Let’s explore in more detail the skills that safety leaders should master.
1. Be a safety advocate
Use every opportunity to promote the safety message, from team meetings to one-to-ones or casual conversations around the water cooler. Highlight the benefits of a safety culture in reducing work stoppages and the possibility of lost wages. Advocate up, down, and across the organization. The safety leader's job is to raise concerns with senior management and ensure they’re on board with the safety message.
2. Simplify safety
Make it easy for employees. Ensure safety equipment or personal protective equipment are accessible and well maintained. Explain safety policies or regulations in everyday language that everyone can understand. Practice safety procedures like fire drills, so it’s second nature for employees. And undertake regular training on safety processes and procedures.
3. Communicate regularly
Keep the workforce updated on the latest developments in health and safety. Make sure they know about changes to rules and regulations. And advise employees of revised safety measures in response to near misses or new hazards.
4. Encourage feedback
Employee reporting of workplace hazards and risks is crucial. Have an open-door policy where workers feel comfortable reporting their concerns without fearing negative consequences. Invite feedback through surveys, pulse checks, or team chat. Build trust with the workforce. Without trust, employees are less likely to come forward or may be reluctant to comply with procedures.
5. Lead by example
See incidents or near misses as learning opportunities. Try not to assign blame when things go wrong. A positive safety culture will be more effective than one based on fear. And remember, nothing influences workers’ behavior more than the behavior of leaders. So, model the correct safety procedures you expect to see in others, even when you think no one is looking.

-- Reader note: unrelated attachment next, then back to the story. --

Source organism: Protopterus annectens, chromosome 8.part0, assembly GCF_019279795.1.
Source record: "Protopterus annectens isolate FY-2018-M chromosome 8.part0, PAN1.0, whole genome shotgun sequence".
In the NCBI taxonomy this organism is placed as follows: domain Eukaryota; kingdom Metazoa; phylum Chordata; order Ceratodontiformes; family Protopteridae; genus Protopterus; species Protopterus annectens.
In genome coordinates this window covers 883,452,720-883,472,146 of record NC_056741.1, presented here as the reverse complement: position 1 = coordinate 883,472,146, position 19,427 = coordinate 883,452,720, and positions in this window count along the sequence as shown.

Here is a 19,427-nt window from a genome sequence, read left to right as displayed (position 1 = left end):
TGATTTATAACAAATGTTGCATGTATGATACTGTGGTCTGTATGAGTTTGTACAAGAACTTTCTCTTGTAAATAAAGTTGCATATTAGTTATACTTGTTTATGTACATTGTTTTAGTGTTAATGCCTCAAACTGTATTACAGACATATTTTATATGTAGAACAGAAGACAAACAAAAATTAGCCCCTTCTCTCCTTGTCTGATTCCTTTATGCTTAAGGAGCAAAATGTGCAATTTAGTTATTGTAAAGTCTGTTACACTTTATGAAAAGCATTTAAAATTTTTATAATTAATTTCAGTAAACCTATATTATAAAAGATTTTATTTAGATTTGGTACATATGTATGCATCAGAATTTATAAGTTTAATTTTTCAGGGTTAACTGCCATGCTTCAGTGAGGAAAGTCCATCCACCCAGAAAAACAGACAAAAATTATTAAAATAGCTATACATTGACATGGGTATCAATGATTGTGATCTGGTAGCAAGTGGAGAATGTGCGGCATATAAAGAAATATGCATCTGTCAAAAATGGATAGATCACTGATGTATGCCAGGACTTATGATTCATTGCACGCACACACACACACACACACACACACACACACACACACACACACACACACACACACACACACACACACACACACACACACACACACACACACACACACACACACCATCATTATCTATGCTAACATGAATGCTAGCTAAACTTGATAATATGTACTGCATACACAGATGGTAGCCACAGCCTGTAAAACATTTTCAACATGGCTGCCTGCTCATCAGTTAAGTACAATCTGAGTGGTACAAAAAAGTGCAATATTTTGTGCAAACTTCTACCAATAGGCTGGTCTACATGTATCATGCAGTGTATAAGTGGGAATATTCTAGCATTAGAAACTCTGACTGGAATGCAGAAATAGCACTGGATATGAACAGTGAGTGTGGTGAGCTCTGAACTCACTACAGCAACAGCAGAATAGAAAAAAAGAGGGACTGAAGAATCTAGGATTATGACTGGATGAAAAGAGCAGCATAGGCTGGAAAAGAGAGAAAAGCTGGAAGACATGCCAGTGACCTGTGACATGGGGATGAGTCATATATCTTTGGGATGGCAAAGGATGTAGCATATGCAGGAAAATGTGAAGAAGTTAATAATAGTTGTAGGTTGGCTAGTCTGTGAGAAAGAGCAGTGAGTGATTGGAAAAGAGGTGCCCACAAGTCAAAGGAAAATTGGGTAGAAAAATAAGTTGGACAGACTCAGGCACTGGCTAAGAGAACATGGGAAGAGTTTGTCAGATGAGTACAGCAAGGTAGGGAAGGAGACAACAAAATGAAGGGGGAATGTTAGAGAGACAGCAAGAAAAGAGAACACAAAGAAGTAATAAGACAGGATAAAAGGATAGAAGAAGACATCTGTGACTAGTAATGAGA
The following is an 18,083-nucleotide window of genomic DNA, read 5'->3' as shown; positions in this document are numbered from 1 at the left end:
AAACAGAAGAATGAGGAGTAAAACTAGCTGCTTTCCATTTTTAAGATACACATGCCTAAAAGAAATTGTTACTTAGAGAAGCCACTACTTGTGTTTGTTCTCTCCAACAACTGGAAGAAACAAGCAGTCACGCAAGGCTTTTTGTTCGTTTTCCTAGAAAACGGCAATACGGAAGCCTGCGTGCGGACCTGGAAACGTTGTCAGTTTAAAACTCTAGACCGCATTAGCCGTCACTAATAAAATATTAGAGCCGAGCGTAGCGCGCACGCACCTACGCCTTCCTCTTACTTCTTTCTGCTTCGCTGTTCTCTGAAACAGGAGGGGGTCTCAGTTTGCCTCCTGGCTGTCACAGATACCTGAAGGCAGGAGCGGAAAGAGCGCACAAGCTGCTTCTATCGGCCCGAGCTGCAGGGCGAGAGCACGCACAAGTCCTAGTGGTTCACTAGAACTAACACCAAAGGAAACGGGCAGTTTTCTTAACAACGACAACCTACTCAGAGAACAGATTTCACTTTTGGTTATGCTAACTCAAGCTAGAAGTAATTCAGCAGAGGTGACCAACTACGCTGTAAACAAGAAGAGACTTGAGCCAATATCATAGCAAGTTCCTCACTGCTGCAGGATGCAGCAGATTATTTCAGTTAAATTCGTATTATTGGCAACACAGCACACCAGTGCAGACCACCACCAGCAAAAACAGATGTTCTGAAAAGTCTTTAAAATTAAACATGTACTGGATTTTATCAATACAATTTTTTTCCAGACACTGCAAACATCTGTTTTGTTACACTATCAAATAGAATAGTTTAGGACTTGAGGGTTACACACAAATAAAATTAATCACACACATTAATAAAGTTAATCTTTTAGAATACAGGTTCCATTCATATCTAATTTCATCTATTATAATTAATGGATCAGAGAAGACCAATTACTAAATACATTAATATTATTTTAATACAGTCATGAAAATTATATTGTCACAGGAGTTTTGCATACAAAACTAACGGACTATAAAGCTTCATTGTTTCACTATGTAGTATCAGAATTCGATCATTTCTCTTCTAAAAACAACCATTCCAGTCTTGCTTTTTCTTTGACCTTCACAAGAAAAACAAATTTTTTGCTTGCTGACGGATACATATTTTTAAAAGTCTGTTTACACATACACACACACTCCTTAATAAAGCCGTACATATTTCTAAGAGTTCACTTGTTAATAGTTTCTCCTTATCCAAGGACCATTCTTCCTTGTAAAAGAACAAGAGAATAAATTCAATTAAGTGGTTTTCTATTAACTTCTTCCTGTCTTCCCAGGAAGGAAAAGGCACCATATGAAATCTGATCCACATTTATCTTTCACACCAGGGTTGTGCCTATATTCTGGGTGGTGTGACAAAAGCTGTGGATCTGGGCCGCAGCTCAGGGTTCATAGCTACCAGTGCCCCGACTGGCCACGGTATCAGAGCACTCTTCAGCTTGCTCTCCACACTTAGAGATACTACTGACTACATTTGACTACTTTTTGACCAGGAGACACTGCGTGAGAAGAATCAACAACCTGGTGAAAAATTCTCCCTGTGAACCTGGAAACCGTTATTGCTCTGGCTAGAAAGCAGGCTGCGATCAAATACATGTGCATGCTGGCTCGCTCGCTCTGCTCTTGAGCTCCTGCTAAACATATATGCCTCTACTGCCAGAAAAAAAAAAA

6. Deliver safety training
Whether onboarding new recruits or refresher training for seasoned workers, reinforce the safety message. Give presentations on specific health and safety topics. Inform workers about potential issues and how to avoid them. And think about introducing simulations to test employees’ responses in real-world scenarios.
PepTalk’s Platform facilitates leadership and safety culture
If you’re serious about developing safety leadership, PepTalk’s Team Experience Platform will help you get there. Features like Team Check-In or TeamTalk™ encourage open conversations about safety. And use the platform's people-centered data to drive safety performance in your organization. Sign up for a free demo today and find out more.
Frequently Asked Questions
Safety leadership refers to the actions and behaviors of leaders that prioritize and promote safety within an organization. It's essential as it sets the tone for the entire organization and ensures that safety is a top priority.
Leaders can demonstrate commitment to safety by actively participating in safety initiatives, providing resources for safety training, and recognizing safe behaviors.
An effective safety leader is proactive, communicative, empathetic, knowledgeable about safety protocols, and leads by example. They also prioritize continuous learning and improvement in safety practices.